Mrs. Clinton later said that she was not articulating a new American policy toward Iran, merely demonstrating that Iran’s pursuit of a nuclear weapon would not give it the safety and security it believes it would.

A defense umbrella in the Persian Gulf would move the United States closer to the explicit security guarantee that Washington gives allies in Asia, though that is a nuclear umbrella — a term Mrs. Clinton did not use Wednesday. She did talk about fortifying the military ability of Iran’s neighbors.

“We want Iran to calculate what I think is a fair assessment that if the U.S. extends a defense umbrella over the region, if we do even more to support the military capacity of those in the Gulf,” she said, “it’s unlikely that Iran will be any stronger or safer, because they won’t be able to intimidate and dominate, as they apparently believe they can, once they have a nuclear weapon.” …

A senior administration official also said Mrs. Clinton’s remarks did not reflect a shift in the administration’s policy of preventing Iran from obtaining a weapon.

“She is making an argument to Iran about why they should not do this,” the official said, speaking on condition of anonymity because only Mrs. Clinton was authorized to speak publicly on such issues…

We realize that Ms. Clinton is desperate to get back into the spotlight. But she should consult with her boss, Mr. Obama, before she makes such statements.

She seems to have not gotten the news that Mr. Obama has already practically renounced any such missile defense programs, or even any “weapons in space.”

But we’re sure the North Koreans were fooled. Just like they were when her husband was President.

Mind you, this is the same smartest woman in the world who earlier suggested that we should encourage North Korea to eschew nuclear weapons by doing away with our own.

Coach K to Coach Team USA in the 2012 Olympics

We have already laid out our thoughts on the possibility of this occurring earlier, but it’s worth bringing up again because USA Basketball made it official today that Mike Krzyzewski was returning to lead Team USA in the 2012 Olympics in London. For as much hate as he gets as the coach of Duke, we have to say that he has done a great job of rebuilding USA Basketball with Jerry Colangelo although that it can be argued that his best attribute was that he didn’t bench his best player (see George Karl in 2002) or select a squad that was horribly put together/too young and act like an insufferable jerk while coach that team (see Larry Brown in 2004). Perhaps the biggest impact Coach K’s return will have is convincing the team’s stars (LeBron James, Kobe Bryant, and Dwayne Wade) to return for another run at the gold medal. Team USA version 2012 could potentially field a team that is legitimately as dominant as The Dream Team (none of this ridiculous “Redeem Team” junk from this year) as the 2008 team’s core players will be entering their primes with the exception of Kobe. Here’s a quick look at a potential roster for London:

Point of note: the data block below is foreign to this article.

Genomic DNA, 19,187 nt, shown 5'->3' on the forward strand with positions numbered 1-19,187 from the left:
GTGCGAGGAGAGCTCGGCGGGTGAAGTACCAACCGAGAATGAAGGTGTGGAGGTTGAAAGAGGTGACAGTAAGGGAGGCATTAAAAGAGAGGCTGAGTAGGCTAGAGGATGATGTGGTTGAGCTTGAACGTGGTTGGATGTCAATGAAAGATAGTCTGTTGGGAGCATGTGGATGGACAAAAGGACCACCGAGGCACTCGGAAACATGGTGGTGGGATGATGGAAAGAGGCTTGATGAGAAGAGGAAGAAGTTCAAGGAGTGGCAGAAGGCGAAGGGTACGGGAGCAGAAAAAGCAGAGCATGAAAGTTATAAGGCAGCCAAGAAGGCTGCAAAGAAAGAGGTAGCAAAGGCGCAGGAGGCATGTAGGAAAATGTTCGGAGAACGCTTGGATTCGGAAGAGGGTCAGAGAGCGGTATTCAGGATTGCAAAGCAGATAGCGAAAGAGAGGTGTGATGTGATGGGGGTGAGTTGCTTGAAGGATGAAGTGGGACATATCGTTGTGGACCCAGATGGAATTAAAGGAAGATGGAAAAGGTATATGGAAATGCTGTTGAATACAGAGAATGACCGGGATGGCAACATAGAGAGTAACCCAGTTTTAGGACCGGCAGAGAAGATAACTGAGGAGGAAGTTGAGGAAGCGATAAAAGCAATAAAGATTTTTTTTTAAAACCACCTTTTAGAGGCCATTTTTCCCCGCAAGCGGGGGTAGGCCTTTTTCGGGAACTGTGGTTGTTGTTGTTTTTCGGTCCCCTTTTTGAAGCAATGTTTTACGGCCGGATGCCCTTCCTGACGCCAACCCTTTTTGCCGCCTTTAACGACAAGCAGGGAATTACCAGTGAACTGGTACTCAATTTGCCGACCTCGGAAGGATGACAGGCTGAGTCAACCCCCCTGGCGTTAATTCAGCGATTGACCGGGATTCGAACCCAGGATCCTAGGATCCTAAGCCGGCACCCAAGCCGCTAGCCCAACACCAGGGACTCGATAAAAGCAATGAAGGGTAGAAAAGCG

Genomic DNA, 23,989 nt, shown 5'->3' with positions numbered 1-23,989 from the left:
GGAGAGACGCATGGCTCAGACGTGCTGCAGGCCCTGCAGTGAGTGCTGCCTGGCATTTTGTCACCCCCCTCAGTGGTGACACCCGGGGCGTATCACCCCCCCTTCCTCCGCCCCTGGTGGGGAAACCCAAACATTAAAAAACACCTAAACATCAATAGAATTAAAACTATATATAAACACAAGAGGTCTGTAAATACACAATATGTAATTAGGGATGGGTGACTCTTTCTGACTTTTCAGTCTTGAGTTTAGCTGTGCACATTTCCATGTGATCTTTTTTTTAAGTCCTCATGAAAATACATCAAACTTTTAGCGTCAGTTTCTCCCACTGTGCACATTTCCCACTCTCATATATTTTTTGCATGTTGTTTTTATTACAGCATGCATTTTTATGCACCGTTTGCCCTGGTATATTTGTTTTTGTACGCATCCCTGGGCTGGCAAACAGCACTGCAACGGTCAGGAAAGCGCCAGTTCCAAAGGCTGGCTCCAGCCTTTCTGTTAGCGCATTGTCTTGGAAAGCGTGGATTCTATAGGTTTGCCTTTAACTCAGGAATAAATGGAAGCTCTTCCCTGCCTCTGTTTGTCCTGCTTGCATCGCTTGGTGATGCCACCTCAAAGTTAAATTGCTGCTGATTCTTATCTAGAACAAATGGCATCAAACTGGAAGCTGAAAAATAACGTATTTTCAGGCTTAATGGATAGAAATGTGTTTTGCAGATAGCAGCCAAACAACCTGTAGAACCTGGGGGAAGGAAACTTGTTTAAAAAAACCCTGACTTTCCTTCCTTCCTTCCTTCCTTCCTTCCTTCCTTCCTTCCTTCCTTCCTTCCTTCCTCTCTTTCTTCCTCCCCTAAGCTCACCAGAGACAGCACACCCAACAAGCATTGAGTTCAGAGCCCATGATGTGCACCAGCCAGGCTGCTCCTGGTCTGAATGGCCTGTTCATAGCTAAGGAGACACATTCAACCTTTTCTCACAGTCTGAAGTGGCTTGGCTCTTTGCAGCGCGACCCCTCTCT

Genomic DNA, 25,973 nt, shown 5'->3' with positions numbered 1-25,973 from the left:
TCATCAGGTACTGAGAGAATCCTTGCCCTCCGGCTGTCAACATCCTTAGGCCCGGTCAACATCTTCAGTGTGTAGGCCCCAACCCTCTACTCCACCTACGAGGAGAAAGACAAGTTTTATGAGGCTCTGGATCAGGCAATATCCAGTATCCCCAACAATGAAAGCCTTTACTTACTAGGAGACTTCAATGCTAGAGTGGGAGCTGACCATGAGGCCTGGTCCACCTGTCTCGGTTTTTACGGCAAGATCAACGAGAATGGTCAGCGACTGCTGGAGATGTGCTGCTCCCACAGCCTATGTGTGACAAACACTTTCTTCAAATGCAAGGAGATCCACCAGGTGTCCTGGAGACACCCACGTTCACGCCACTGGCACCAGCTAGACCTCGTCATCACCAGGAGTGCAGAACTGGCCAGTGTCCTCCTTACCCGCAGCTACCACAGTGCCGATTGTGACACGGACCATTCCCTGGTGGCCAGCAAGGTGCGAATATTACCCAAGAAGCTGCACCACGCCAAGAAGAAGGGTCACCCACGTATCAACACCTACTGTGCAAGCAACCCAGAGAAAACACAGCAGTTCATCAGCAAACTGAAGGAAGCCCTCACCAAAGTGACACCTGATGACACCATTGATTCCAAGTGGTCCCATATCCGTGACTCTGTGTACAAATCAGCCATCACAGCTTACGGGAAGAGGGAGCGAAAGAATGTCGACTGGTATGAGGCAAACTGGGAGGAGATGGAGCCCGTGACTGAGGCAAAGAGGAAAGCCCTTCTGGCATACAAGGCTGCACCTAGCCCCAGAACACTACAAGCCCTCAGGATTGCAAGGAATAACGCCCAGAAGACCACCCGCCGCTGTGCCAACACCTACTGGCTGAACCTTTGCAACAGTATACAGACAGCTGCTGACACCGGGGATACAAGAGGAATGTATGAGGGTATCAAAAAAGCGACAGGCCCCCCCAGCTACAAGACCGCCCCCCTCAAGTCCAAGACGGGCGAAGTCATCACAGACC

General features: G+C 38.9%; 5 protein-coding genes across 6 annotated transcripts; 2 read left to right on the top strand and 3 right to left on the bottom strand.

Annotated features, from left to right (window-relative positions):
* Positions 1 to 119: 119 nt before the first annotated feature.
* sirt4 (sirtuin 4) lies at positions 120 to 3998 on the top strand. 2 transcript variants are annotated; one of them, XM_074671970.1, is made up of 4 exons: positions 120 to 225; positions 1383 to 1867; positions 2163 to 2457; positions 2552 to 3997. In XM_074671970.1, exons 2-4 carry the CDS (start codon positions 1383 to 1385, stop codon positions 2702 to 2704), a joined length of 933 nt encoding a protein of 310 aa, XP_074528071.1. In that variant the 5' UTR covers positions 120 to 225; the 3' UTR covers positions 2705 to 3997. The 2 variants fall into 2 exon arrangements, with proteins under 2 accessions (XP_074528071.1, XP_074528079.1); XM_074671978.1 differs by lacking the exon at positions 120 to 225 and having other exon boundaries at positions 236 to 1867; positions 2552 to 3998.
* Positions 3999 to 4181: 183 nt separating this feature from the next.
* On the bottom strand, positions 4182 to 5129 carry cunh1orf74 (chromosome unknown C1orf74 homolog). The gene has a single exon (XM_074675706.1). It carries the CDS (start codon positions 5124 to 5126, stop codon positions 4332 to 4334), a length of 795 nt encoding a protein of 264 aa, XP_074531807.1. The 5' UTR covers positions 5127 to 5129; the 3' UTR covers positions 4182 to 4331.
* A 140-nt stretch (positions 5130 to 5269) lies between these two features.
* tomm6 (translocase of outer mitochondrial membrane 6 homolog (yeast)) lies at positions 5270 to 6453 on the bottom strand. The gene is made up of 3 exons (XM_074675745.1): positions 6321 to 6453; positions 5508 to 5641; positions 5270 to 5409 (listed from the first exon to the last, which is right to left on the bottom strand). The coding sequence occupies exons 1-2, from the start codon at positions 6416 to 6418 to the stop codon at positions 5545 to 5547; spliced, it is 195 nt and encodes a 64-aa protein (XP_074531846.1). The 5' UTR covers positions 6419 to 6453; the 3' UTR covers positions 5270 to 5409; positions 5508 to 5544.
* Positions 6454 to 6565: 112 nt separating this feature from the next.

PG = Chris Paul, Deron Williams, Rajon Rondo, and Derrick Rose

SG = Kobe Bryant, Dwayne Wade, and Brandon Roy

SF = LeBron James, Carmelo Anthony, and Kevin Durant

PF/C = Dwight Howard, Blake Griffin, Al Jefferson, and Chris Bosh

Obviously that’s more people than could suit up, but they would probably lose at least one guy to age/injuries (candidates: Kobe, Wade, and Jefferson) or might drop one of the potential PGs (likely Rondo or Williams). Griffin is also the other wild-card here since we’re forecasting his success in the NBA, but Team USA’s weakness is inside and it seems like he would be perfect in the international setting with the up-tempo pace that Team USA would likely employ even if Malcolm Gladwell thinks that style of play is a recipe for an upset. In any case, this team would be enormous favorites in London and would highlight a talent–recruiting–that was once considered Coach K’s greatest asset back when he used to simply coach Duke.

Speaking of Duke, I can imagine that the Duke boosters [Ed. Note: Does Duke have boosters? I would think they might have something more snooty than that. Philanthropists who happen to support basketball?] are not too thrilled about Coach K returning to Team USA although at this point he’s so untouchable that nobody would criticize him for anything. That’s where we come in. Conceding the fact that nobody can be expected to sustain the level of success that Coach K’s Duke teams had in the era leading up to his taking over Team USA, it is instructive to compare his team’s tournament success before and after taking over the reigns of Team USA.